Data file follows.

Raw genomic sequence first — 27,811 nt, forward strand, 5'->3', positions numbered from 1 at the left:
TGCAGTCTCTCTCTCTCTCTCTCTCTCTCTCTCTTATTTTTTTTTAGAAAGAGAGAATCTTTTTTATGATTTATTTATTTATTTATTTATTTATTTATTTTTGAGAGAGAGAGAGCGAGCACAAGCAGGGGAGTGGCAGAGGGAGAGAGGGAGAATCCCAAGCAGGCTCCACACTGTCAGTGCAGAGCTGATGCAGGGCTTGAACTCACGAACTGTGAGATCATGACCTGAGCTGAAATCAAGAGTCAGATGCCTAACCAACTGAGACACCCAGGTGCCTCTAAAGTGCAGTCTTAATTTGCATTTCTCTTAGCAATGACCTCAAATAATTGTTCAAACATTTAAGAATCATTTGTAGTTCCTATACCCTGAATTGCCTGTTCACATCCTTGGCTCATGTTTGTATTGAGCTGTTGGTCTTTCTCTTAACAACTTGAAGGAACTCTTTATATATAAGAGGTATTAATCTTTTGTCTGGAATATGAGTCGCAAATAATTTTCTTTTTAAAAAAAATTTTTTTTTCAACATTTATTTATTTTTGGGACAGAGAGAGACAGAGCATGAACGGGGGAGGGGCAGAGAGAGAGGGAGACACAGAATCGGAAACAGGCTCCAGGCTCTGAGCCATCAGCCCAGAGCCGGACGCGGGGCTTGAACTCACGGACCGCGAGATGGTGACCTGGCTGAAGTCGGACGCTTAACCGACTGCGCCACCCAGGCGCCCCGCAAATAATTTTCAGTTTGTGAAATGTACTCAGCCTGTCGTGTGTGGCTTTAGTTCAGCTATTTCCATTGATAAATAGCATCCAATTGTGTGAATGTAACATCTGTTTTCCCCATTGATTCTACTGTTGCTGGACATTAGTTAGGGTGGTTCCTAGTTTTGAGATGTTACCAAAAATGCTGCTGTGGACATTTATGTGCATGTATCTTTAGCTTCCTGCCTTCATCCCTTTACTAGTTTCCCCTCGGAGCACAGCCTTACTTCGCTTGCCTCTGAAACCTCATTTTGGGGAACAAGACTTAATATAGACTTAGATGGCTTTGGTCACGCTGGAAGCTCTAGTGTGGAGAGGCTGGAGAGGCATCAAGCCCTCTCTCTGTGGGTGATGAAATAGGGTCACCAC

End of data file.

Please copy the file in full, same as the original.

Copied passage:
Raw genomic sequence first — 27,811 nt, forward strand, 5'->3', positions numbered from 1 at the left:
TGCAGTCTCTCTCTCTCTCTCTCTCTCTCTCTCTTATTTTTTTTTAGAAAGAGAGAATCTTTTTTATGATTTATTTATTTATTTATTTATTTATTTATTTTTGAGAGAGAGAGAGCGAGCACAAGCAGGGGAGTGGCAGAGGGAGAGAGGGAGAATCCCAAGCAGGCTCCACACTGTCAGTGCAGAGCTGATGCAGGGCTTGAACTCACGAACTGTGAGATCATGACCTGAGCTGAAATCAAGAGTCAGATGCCTAACCAACTGAGACACCCAGGTGCCTCTAAAGTGCAGTCTTAATTTGCATTTCTCTTAGCAATGACCTCAAATAATTGTTCAAACATTTAAGAATCATTTGTAGTTCCTATACCCTGAATTGCCTGTTCACATCCTTGGCTCATGTTTGTATTGAGCTGTTGGTCTTTCTCTTAACAACTTGAAGGAACTCTTTATATATAAGAGGTATTAATCTTTTGTCTGGAATATGAGTCGCAAATAATTTTCTTTTTAAAAAAAATTTTTTTTTCAACATTTATTTATTTTTGGGACAGAGAGAGACAGAGCATGAACGGGGGAGGGGCAGAGAGAGAGGGAGACACAGAATCGGAAACAGGCTCCAGGCTCTGAGCCATCAGCCCAGAGCCGGACGCGGGGCTTGAACTCACGGACCGCGAGATGGTGACCTGGCTGAAGTCGGACGCTTAACCGACTGCGCCACCCAGGCGCCCCGCAAATAATTTTCAGTTTGTGAAATGTACTCAGCCTGTCGTGTGTGGCTTTAGTTCAGCTATTTCCATTGATAAATAGCATCCAATTGTGTGAATGTAACATCTGTTTTCCCCATTGATTCTACTGTTGCTGGACATTAGTTAGGGTGGTTCCTAGTTTTGAGATGTTACCAAAAATGCTGCTGTGGACATTTATGTGCATGTATCTTTAGCTTCCTGCCTTCATCCCTTTACTAGTTTCCCCTCGGAGCACAGCCTTACTTCGCTTGCCTCTGAAACCTCATTTTGGGGAACAAGACTTAATATAGACTTAGATGGCTTTGGTCACGCTGGAAGCTCTAGTGTGGAGAGGCTGGAGAGGCATCAAGCCCTCTCTCTGTGGGTGATGAAATAGGGTCACCAC